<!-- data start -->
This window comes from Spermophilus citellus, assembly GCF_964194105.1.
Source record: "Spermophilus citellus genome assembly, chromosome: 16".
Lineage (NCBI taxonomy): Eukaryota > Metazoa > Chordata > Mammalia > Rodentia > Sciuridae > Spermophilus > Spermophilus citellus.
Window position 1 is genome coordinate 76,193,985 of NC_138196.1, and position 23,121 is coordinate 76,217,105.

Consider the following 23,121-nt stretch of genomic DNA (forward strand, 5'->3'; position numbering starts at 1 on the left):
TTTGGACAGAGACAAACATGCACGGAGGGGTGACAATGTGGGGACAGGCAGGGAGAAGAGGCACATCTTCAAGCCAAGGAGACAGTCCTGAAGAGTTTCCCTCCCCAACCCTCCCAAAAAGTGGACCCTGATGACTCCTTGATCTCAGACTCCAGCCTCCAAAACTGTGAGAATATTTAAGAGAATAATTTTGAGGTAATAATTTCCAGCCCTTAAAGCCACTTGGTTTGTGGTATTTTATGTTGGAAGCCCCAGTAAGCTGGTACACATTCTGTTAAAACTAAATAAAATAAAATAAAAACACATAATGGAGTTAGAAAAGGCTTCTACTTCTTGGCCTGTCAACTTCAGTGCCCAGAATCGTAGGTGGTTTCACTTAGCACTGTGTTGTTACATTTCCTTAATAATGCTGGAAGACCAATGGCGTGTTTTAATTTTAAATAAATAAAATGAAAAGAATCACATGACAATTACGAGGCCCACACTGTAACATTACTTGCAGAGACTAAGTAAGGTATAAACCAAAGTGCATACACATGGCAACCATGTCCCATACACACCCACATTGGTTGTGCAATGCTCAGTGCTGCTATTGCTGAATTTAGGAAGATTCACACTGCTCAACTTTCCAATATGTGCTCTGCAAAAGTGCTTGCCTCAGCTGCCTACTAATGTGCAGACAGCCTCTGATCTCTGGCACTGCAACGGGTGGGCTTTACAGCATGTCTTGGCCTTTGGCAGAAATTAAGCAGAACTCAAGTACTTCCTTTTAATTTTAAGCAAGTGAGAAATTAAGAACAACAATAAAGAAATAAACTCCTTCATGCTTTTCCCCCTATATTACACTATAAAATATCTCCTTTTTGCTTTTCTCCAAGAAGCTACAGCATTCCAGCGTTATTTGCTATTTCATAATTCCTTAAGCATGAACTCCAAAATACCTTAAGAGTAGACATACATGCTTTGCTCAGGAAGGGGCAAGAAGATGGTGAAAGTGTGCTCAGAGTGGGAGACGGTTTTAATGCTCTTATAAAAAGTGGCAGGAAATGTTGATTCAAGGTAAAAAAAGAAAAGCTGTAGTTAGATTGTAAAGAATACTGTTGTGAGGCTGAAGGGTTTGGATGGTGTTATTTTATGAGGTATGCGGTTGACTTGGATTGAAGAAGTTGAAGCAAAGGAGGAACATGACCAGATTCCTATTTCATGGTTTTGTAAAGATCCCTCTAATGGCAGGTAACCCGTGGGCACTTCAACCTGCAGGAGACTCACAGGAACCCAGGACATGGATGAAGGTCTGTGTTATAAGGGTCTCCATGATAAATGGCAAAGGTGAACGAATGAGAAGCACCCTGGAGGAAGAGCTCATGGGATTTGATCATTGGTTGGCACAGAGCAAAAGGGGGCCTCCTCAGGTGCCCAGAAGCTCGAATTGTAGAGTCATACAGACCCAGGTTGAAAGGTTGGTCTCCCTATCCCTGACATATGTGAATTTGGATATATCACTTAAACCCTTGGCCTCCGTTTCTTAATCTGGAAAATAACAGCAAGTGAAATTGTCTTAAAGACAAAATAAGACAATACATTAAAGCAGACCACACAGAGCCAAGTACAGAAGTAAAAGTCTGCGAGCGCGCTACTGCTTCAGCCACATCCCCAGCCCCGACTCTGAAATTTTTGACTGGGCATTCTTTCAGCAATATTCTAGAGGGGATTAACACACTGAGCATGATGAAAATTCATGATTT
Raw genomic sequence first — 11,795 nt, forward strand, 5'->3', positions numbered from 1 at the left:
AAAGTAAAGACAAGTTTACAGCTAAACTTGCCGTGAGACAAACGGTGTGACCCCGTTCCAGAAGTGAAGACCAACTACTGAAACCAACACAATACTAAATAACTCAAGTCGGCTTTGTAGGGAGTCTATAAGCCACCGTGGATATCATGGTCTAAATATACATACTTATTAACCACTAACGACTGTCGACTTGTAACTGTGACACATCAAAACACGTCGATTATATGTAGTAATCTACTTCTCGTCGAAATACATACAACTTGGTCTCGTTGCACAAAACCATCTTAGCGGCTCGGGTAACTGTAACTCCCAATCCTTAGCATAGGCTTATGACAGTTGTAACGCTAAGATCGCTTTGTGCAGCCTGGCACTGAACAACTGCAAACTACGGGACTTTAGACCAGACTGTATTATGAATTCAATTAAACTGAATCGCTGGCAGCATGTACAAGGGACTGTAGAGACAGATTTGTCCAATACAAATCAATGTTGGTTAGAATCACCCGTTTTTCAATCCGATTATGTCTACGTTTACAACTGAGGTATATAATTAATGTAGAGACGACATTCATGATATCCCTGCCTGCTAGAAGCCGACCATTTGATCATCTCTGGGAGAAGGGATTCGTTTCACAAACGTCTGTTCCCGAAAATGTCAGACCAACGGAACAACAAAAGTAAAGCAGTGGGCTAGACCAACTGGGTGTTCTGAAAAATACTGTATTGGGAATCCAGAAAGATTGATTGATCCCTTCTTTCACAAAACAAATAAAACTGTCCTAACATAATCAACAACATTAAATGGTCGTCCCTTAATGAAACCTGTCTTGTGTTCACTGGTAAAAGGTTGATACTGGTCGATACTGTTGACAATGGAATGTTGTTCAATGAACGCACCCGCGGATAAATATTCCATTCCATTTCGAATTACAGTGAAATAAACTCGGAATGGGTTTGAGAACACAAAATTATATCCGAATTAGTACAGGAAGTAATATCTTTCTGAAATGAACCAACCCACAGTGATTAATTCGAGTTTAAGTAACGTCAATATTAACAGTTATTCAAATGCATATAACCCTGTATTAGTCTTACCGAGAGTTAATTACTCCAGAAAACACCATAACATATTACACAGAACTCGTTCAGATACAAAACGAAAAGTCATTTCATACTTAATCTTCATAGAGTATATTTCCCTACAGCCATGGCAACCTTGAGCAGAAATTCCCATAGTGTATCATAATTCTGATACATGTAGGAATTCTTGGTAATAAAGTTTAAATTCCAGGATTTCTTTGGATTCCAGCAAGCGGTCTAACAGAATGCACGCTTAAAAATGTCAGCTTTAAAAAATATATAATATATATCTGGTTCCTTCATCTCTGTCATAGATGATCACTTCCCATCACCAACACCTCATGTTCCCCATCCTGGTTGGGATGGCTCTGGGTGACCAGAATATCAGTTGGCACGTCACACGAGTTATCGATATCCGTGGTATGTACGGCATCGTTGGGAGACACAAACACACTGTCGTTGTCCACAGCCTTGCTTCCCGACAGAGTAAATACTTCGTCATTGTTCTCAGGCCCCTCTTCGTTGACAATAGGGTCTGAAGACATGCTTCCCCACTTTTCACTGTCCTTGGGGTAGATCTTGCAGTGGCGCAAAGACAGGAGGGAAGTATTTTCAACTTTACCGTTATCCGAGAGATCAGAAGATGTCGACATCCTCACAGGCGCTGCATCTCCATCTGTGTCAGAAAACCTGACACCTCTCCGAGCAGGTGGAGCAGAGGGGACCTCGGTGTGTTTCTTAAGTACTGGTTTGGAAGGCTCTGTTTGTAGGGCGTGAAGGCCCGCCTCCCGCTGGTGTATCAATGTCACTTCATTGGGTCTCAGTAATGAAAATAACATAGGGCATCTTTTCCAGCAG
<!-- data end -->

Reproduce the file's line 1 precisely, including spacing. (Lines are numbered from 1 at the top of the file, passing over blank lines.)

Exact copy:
This window comes from Spermophilus citellus, assembly GCF_964194105.1.